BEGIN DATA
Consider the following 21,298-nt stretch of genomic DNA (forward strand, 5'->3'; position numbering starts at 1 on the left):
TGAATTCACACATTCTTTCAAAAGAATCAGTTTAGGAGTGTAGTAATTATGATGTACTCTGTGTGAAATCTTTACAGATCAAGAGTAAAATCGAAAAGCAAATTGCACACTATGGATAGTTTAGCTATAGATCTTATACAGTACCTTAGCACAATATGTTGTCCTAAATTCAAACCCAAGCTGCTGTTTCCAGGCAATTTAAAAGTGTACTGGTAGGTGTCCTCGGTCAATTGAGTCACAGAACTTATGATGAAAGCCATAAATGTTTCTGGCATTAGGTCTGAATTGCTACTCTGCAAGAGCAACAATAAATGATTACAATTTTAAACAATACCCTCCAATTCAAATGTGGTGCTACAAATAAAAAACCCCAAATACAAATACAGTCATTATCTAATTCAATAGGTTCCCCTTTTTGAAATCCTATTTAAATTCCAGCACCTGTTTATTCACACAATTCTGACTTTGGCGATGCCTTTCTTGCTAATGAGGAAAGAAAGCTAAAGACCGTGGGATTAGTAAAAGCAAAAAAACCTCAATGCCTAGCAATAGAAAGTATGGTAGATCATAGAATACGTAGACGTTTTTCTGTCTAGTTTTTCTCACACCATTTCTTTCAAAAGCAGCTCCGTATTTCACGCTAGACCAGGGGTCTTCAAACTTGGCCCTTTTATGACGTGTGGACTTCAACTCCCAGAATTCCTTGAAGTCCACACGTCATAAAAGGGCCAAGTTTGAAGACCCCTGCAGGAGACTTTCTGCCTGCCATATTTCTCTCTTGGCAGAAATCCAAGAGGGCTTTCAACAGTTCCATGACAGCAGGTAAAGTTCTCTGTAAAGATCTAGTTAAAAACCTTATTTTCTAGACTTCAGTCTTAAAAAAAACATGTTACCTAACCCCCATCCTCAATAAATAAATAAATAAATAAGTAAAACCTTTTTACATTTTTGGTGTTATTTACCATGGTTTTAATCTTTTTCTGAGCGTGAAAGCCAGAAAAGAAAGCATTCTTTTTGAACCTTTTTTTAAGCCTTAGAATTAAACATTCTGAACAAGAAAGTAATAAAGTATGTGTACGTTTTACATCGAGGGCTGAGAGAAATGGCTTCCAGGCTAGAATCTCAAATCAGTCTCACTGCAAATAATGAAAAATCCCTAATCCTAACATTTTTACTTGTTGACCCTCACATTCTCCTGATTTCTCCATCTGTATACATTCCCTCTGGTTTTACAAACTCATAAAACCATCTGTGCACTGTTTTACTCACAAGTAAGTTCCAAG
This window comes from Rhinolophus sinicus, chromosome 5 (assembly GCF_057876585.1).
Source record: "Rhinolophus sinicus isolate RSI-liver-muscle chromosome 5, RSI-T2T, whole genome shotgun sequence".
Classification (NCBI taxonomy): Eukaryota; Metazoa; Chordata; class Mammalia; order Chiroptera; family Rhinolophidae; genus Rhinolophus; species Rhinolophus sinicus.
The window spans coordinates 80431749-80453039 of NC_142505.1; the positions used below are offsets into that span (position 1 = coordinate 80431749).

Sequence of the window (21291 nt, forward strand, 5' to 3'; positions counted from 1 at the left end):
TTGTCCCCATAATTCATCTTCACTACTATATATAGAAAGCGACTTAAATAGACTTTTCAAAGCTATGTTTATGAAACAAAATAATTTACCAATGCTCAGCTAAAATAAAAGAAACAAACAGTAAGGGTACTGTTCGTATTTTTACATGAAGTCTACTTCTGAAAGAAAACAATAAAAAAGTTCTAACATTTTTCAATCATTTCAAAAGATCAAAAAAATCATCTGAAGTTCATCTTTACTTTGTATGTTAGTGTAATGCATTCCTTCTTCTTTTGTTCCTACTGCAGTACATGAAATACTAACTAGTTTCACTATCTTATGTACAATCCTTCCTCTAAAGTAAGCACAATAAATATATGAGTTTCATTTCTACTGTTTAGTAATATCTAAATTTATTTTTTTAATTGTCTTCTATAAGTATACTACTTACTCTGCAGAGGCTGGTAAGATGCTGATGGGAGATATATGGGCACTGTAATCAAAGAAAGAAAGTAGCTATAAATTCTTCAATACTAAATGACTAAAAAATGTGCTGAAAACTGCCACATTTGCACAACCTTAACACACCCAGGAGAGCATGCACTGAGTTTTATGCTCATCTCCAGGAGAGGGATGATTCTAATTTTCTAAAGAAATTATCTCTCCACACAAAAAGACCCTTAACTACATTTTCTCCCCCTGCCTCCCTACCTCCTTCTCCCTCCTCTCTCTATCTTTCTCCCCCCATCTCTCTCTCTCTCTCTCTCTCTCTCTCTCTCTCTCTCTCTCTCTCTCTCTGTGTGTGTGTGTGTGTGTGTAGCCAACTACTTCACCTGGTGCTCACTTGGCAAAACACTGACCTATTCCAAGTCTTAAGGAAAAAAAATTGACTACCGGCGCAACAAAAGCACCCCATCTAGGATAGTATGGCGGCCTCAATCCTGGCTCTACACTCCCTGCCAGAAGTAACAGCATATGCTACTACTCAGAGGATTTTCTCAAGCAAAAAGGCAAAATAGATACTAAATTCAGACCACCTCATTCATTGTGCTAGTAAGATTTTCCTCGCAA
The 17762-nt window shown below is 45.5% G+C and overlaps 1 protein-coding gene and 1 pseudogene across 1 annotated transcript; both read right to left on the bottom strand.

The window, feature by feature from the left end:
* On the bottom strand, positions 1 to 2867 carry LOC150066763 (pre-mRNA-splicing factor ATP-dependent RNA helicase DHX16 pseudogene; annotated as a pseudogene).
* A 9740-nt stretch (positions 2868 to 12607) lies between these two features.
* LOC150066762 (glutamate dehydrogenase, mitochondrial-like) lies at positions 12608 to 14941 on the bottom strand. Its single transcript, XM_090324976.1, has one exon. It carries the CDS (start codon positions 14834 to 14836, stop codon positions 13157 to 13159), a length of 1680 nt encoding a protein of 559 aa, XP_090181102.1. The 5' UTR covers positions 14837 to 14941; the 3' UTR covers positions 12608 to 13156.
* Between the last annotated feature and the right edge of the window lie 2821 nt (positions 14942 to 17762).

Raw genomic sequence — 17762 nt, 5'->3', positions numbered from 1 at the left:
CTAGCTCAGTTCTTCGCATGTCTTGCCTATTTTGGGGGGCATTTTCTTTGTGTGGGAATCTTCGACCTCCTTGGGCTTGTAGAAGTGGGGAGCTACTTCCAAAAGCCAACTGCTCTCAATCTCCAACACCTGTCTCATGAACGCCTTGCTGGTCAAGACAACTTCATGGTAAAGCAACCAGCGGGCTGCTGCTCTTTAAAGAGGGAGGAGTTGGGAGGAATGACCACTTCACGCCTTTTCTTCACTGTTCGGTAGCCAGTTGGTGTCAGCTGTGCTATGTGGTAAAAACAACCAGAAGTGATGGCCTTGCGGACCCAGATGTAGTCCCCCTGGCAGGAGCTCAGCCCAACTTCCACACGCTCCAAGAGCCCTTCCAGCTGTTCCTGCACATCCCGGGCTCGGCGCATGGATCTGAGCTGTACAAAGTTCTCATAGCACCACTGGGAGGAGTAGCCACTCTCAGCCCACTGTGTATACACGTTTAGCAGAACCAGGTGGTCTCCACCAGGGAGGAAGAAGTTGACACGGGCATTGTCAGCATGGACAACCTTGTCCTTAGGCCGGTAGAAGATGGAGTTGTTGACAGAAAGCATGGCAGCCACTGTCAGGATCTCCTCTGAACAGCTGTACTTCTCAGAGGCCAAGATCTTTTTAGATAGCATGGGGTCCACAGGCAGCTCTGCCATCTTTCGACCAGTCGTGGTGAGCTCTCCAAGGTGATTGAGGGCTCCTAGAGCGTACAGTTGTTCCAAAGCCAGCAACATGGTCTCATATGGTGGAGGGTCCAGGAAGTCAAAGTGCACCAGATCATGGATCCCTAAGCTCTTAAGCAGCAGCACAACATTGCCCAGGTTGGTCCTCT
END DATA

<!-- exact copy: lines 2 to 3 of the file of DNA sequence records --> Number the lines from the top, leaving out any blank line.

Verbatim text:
TGAATTCACACATTCTTTCAAAAGAATCAGTTTAGGAGTGTAGTAATTATGATGTACTCTGTGTGAAATCTTTACAGATCAAGAGTAAAATCGAAAAGCAAATTGCACACTATGGATAGTTTAGCTATAGATCTTATACAGTACCTTAGCACAATATGTTGTCCTAAATTCAAACCCAAGCTGCTGTTTCCAGGCAATTTAAAAGTGTACTGGTAGGTGTCCTCGGTCAATTGAGTCACAGAACTTATGATGAAAGCCATAAATGTTTCTGGCATTAGGTCTGAATTGCTACTCTGCAAGAGCAACAATAAATGATTACAATTTTAAACAATACCCTCCAATTCAAATGTGGTGCTACAAATAAAAAACCCCAAATACAAATACAGTCATTATCTAATTCAATAGGTTCCCCTTTTTGAAATCCTATTTAAATTCCAGCACCTGTTTATTCACACAATTCTGACTTTGGCGATGCCTTTCTTGCTAATGAGGAAAGAAAGCTAAAGACCGTGGGATTAGTAAAAGCAAAAAAACCTCAATGCCTAGCAATAGAAAGTATGGTAGATCATAGAATACGTAGACGTTTTTCTGTCTAGTTTTTCTCACACCATTTCTTTCAAAAGCAGCTCCGTATTTCACGCTAGACCAGGGGTCTTCAAACTTGGCCCTTTTATGACGTGTGGACTTCAACTCCCAGAATTCCTTGAAGTCCACACGTCATAAAAGGGCCAAGTTTGAAGACCCCTGCAGGAGACTTTCTGCCTGCCATATTTCTCTCTTGGCAGAAATCCAAGAGGGCTTTCAACAGTTCCATGACAGCAGGTAAAGTTCTCTGTAAAGATCTAGTTAAAAACCTTATTTTCTAGACTTCAGTCTTAAAAAAAACATGTTACCTAACCCCCATCCTCAATAAATAAATAAATAAATAAGTAAAACCTTTTTACATTTTTGGTGTTATTTACCATGGTTTTAATCTTTTTCTGAGCGTGAAAGCCAGAAAAGAAAGCATTCTTTTTGAACCTTTTTTTAAGCCTTAGAATTAAACATTCTGAACAAGAAAGTAATAAAGTATGTGTACGTTTTACATCGAGGGCTGAGAGAAATGGCTTCCAGGCTAGAATCTCAAATCAGTCTCACTGCAAATAATGAAAAATCCCTAATCCTAACATTTTTACTTGTTGACCCTCACATTCTCCTGATTTCTCCATCTGTATACATTCCCTCTGGTTTTACAAACTCATAAAACCATCTGTGCACTGTTTTACTCACAAGTAAGTTCCAAG
This window comes from Rhinolophus sinicus, chromosome 5 (assembly GCF_057876585.1).